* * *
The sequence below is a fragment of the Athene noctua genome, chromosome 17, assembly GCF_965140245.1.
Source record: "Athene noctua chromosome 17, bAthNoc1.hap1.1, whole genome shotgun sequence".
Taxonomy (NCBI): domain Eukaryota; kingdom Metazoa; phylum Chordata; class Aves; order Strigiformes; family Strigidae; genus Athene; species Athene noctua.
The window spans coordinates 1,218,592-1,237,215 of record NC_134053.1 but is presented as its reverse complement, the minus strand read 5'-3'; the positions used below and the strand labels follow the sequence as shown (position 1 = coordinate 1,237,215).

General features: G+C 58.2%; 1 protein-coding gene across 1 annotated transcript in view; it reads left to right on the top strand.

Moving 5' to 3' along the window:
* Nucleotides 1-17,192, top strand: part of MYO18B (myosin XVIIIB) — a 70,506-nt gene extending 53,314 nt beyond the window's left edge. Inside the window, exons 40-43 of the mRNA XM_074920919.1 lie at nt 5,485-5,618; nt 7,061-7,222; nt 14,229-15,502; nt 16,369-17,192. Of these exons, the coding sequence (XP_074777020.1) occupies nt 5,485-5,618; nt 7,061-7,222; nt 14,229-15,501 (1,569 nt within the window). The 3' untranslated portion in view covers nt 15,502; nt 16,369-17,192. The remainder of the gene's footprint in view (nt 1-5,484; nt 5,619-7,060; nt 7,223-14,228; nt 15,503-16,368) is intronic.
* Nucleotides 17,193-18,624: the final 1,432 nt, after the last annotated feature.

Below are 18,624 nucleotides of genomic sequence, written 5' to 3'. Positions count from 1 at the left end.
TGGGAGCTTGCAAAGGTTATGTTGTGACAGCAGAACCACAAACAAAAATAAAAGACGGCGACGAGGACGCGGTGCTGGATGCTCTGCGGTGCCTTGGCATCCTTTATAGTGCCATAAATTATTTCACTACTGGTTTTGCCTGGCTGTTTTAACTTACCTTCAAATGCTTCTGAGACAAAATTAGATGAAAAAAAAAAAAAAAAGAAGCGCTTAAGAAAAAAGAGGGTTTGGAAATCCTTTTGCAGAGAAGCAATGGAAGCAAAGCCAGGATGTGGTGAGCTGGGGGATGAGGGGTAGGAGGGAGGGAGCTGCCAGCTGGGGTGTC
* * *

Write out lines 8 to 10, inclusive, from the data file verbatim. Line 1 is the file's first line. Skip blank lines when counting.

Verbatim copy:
* Nucleotides 17,193-18,624: the final 1,432 nt, after the last annotated feature.

Below are 18,624 nucleotides of genomic sequence, written 5' to 3'. Positions count from 1 at the left end.
TGGGAGCTTGCAAAGGTTATGTTGTGACAGCAGAACCACAAACAAAAATAAAAGACGGCGACGAGGACGCGGTGCTGGATGCTCTGCGGTGCCTTGGCATCCTTTATAGTGCCATAAATTATTTCACTACTGGTTTTGCCTGGCTGTTTTAACTTACCTTCAAATGCTTCTGAGACAAAATTAGATGAAAAAAAAAAAAAAAAGAAGCGCTTAAGAAAAAAGAGGGTTTGGAAATCCTTTTGCAGAGAAGCAATGGAAGCAAAGCCAGGATGTGGTGAGCTGGGGGATGAGGGGTAGGAGGGAGGGAGCTGCCAGCTGGGGTGTC